The press release includes this quote:

Leona Morgan, an indigenous organizer and activist fighting nuclear colonialism in the United States remarks, "It is imperative to work together across cultures, languages, and borders to make a nuclear-free world a reality."

Leona Morgan founded Diné No Nukes, and is a co-founder of Nuclear Issues Study Group in Albuquerque, New Mexico.

See the full press release here, in English; and here, in French.

For more information:

http://www.sortirdunucleaire.org/


http://www.nuclear-heritage.net/index.php/International_Anti-nuclear_Summer_Camp_2018
www.walkingforcountry.com

Tuesday
Apr242018

UN Side Event Webcast April 23: Radioactive Waste and Canada's First Nations

Message from Dr. Gordon Edwards of CCNR (Canadian Coalition for Nuclear Responsibility):

The following is a link to the United Nations archived webcast of a special event, “Radioactive Waste and Canada’s First Nations”,  held on April 23, 2018, on the occasion of the 17th Session of the UN Permanent Forum on Indigenous Issues. 

Speakers are:

1. Candace Neveau, youth and mother, Bawating Water Protectors, Anishinabek Nation.
2. Grand Chief Joseph Norton, Mohawk Nation of Kahnawà:ke, Iroquois Caucus.
3. Grand Chief Patrick Madahbee, Anishinabek Nation, Union of Ontario Indians.
4. Dr. Gordon Edwards, President, Canadian Coalition for Nuclear Responsibility.
5. Chief April Adams-Phillips, Mohawk Nation of Akwesasne, Iroquois Caucus.
6. Dr. Ole Hendrickson, Concerned Citizens of Renfrew County and Area, Ottawa, Ontario.
7. Chief Clinton Phillips, Mohawk Nation of Kahnawà:ke, Iroquoid Caucus.
8. Chief Troy Thompson, Mohawk Nation of Akwesasne, Iqoquois Caucus.

Tuesday
Feb202018

Why Trump might bend nuclear security rules to help Saudi Arabia build reactors in the desert

As report by Steven Mufson in the Washington Post.

The article quotes a number of voices skeptical of the nuclear weapons proliferation risks a nuclear power program in the Middle East would represent:

Henry Sokolski, the executive director of the nonprofit Nonproliferation Policy Education Center who served in President George H.W. Bush’s Pentagon, asked, “How do we feel about the stability of the kingdom? The reactors are bolted to the ground for a minimum of 40 years and a maximum of 80 years. That’s enough for the whole world to change.”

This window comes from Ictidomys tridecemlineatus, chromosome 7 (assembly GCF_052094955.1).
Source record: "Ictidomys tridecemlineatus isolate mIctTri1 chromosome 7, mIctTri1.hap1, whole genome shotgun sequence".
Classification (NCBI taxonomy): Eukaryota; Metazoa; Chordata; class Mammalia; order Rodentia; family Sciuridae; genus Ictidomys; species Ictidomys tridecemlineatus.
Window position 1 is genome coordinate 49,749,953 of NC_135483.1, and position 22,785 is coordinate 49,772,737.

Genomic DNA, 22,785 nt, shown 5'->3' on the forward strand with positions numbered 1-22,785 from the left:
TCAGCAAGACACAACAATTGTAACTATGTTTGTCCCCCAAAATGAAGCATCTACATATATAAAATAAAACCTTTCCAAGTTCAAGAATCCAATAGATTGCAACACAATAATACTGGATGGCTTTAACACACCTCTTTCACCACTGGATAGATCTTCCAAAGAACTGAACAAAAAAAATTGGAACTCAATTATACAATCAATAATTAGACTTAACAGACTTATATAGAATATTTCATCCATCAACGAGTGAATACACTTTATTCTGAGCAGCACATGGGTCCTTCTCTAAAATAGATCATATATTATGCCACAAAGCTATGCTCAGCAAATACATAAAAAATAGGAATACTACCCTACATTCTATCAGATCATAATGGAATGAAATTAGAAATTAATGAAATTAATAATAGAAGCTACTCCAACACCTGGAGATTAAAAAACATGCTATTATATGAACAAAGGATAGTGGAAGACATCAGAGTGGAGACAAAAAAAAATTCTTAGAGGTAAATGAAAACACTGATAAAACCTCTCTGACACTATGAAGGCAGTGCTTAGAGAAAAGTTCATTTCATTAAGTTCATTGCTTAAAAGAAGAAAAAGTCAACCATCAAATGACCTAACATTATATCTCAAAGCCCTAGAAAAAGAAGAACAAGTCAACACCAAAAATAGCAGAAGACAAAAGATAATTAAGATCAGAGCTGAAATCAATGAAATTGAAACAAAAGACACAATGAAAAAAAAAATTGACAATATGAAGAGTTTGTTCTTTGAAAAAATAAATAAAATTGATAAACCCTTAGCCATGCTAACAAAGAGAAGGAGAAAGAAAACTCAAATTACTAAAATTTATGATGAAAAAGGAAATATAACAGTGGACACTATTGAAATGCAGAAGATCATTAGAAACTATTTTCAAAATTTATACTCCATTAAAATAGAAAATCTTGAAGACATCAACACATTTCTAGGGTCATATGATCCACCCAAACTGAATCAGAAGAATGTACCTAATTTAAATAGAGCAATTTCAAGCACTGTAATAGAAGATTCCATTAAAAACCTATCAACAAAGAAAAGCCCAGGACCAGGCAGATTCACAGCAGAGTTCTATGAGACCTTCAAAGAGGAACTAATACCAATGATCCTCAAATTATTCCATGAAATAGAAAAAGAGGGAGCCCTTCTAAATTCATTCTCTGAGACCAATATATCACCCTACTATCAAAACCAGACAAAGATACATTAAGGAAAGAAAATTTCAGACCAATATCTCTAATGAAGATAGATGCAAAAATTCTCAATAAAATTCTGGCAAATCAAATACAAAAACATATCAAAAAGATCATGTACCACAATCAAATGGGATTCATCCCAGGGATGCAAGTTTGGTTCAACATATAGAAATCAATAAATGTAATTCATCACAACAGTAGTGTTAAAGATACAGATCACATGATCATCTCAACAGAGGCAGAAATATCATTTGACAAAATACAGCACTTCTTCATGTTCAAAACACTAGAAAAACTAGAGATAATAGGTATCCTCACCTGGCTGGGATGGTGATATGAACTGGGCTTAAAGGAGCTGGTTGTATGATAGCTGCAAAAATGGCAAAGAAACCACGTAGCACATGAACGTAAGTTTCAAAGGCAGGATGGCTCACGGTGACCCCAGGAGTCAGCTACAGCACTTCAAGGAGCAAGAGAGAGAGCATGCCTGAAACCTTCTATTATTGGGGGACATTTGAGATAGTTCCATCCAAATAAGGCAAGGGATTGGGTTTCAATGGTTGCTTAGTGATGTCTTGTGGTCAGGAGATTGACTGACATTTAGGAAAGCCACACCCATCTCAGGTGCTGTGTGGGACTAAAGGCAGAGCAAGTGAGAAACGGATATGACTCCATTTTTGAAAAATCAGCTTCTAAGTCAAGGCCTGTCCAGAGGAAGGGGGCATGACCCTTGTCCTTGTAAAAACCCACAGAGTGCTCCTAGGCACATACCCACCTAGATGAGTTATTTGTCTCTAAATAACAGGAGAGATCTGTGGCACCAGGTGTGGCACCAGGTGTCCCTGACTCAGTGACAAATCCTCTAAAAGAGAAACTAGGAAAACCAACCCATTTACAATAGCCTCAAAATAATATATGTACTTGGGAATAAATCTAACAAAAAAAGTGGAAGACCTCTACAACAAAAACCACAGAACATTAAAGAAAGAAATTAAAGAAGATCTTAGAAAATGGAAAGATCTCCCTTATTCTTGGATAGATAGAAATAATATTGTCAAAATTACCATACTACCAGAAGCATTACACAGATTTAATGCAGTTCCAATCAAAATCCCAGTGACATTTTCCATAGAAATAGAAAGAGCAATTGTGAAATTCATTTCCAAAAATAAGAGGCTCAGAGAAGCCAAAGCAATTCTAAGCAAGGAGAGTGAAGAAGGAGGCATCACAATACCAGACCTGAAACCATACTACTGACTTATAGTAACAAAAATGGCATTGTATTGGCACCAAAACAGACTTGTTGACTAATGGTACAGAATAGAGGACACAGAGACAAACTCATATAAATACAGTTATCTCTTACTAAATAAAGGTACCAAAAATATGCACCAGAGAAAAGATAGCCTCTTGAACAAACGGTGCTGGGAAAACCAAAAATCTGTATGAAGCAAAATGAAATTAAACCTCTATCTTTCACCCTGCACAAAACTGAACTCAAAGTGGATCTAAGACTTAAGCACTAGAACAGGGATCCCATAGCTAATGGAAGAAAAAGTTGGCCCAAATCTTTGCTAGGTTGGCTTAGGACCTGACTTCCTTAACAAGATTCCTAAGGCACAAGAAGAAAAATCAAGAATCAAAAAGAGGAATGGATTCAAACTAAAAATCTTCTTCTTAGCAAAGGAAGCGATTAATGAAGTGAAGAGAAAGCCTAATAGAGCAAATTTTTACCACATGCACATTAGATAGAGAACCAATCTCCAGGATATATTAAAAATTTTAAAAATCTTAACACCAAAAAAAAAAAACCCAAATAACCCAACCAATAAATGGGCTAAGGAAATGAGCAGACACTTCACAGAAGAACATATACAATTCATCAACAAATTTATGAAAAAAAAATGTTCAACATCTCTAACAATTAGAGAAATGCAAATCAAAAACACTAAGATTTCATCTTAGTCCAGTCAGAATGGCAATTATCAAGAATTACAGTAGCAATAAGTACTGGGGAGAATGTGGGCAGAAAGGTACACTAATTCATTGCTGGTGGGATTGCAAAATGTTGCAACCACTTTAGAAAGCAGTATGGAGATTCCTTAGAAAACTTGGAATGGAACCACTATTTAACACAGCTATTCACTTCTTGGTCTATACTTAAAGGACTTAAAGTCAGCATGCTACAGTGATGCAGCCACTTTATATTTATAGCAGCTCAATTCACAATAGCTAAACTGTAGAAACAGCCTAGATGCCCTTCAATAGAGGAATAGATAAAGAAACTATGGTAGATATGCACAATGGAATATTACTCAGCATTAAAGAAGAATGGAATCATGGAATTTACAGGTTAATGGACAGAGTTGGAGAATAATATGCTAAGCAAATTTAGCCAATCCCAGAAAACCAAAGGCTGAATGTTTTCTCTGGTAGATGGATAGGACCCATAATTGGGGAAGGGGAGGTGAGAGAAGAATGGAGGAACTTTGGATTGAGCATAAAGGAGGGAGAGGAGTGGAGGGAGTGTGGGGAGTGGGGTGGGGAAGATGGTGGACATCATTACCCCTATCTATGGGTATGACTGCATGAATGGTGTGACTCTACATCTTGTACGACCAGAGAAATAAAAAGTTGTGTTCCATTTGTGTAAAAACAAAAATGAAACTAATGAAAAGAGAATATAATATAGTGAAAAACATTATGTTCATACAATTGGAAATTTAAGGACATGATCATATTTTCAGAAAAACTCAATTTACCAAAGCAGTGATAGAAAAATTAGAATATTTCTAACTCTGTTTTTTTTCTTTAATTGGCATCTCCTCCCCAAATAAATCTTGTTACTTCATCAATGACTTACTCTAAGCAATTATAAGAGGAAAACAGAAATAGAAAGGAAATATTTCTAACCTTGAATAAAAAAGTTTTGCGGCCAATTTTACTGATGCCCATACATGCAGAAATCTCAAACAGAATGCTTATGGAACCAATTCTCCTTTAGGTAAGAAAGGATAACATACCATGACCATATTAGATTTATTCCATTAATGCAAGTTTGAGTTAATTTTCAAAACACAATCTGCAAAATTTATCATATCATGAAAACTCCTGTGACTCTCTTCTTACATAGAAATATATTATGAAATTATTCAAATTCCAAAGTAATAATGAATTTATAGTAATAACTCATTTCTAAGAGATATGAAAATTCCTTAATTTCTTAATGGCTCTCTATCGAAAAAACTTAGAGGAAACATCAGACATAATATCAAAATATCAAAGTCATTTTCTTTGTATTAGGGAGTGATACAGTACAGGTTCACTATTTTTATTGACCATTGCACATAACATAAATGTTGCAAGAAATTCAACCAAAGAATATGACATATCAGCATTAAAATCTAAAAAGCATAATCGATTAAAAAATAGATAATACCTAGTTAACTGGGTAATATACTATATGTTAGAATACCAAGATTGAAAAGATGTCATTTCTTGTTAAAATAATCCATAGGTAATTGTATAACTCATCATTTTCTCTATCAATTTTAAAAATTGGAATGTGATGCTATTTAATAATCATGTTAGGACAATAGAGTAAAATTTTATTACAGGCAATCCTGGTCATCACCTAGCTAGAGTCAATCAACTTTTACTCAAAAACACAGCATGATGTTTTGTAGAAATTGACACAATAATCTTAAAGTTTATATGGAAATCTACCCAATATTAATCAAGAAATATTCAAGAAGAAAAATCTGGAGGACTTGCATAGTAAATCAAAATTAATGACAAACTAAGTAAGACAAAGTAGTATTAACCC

...Many experts on Saudi Arabia say the kingdom wants its own program to deter or counterbalance Iran. “I think part of it is keeping up with the Iranians and trying to build up a nuclear infrastructure that could be turned into weapons capability,” Gause said. [F. Gregory Gause is a professor of international affairs at Texas A&M University.]

...“We have a tendency to use nukes as a way of ingratiating ourselves with countries around the world and then we get into a negotiation of whether there are safeguards,” said Sen. Edward J. Markey (D-Mass.). “I think ultimately it’s going to come back to haunt us.”

...Saudi Arabia “would like us to cave to some degree on some elements of the 123 agreement,” said Rep. Brad Sherman (D-Calif.), a member of the House Foreign Affairs Committee. But, he added, “the fewer Mideast nuclear weapons states, the better. And the fewer nondemocratic nuclear states, the better. And the fewer states where I can’t predict 10 years down the road what their attitudes will be toward the United States, the fewer of those countries that have nuclear weapons the better.”